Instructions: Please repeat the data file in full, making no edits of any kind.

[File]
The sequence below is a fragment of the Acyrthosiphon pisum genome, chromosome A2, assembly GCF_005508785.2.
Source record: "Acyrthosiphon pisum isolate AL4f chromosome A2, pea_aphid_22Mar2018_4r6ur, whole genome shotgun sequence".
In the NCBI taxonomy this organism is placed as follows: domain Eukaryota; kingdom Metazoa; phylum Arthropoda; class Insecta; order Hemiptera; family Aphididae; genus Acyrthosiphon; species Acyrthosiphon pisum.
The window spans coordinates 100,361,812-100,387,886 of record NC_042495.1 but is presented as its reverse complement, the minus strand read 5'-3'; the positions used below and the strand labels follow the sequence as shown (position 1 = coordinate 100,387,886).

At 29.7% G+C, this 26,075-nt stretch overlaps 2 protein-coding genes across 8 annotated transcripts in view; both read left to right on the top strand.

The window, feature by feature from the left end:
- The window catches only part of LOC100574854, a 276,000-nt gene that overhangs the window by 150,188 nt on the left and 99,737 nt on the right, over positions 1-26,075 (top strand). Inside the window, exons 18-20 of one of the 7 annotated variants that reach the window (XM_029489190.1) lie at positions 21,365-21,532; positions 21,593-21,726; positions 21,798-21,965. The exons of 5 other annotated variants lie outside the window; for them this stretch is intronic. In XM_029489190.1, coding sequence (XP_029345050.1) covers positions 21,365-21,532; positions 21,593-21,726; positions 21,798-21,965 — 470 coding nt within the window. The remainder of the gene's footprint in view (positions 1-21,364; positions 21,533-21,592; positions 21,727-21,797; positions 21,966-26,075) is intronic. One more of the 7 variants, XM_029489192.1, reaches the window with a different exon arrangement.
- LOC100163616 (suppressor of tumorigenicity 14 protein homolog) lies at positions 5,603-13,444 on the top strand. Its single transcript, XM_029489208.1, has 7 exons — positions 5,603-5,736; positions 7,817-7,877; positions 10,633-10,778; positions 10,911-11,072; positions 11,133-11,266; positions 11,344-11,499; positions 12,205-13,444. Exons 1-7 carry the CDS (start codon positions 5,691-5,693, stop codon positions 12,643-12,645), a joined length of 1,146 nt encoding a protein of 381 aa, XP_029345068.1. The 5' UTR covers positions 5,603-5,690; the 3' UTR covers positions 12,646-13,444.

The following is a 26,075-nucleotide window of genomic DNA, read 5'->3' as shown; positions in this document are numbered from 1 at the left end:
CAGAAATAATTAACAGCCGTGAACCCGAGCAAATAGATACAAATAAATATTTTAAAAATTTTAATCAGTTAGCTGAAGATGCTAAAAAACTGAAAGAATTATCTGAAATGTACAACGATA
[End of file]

The sequence below is a fragment of the Acyrthosiphon pisum genome, chromosome A2, assembly GCF_005508785.2.
Source record: "Acyrthosiphon pisum isolate AL4f chromosome A2, pea_aphid_22Mar2018_4r6ur, whole genome shotgun sequence".
In the NCBI taxonomy this organism is placed as follows: domain Eukaryota; kingdom Metazoa; phylum Arthropoda; class Insecta; order Hemiptera; family Aphididae; genus Acyrthosiphon; species Acyrthosiphon pisum.
The window spans coordinates 100,361,812-100,387,886 of record NC_042495.1 but is presented as its reverse complement, the minus strand read 5'-3'; the positions used below and the strand labels follow the sequence as shown (position 1 = coordinate 100,387,886).

At 29.7% G+C, this 26,075-nt stretch overlaps 2 protein-coding genes across 8 annotated transcripts in view; both read left to right on the top strand.

The window, feature by feature from the left end:
- The window catches only part of LOC100574854, a 276,000-nt gene that overhangs the window by 150,188 nt on the left and 99,737 nt on the right, over positions 1-26,075 (top strand). Inside the window, exons 18-20 of one of the 7 annotated variants that reach the window (XM_029489190.1) lie at positions 21,365-21,532; positions 21,593-21,726; positions 21,798-21,965. The exons of 5 other annotated variants lie outside the window; for them this stretch is intronic. In XM_029489190.1, coding sequence (XP_029345050.1) covers positions 21,365-21,532; positions 21,593-21,726; positions 21,798-21,965 — 470 coding nt within the window. The remainder of the gene's footprint in view (positions 1-21,364; positions 21,533-21,592; positions 21,727-21,797; positions 21,966-26,075) is intronic. One more of the 7 variants, XM_029489192.1, reaches the window with a different exon arrangement.
- LOC100163616 (suppressor of tumorigenicity 14 protein homolog) lies at positions 5,603-13,444 on the top strand. Its single transcript, XM_029489208.1, has 7 exons — positions 5,603-5,736; positions 7,817-7,877; positions 10,633-10,778; positions 10,911-11,072; positions 11,133-11,266; positions 11,344-11,499; positions 12,205-13,444. Exons 1-7 carry the CDS (start codon positions 5,691-5,693, stop codon positions 12,643-12,645), a joined length of 1,146 nt encoding a protein of 381 aa, XP_029345068.1. The 5' UTR covers positions 5,603-5,690; the 3' UTR covers positions 12,646-13,444.

The following is a 26,075-nucleotide window of genomic DNA, read 5'->3' as shown; positions in this document are numbered from 1 at the left end:
CAGAAATAATTAACAGCCGTGAACCCGAGCAAATAGATACAAATAAATATTTTAAAAATTTTAATCAGTTAGCTGAAGATGCTAAAAAACTGAAAGAATTATCTGAAATGTACAACGATA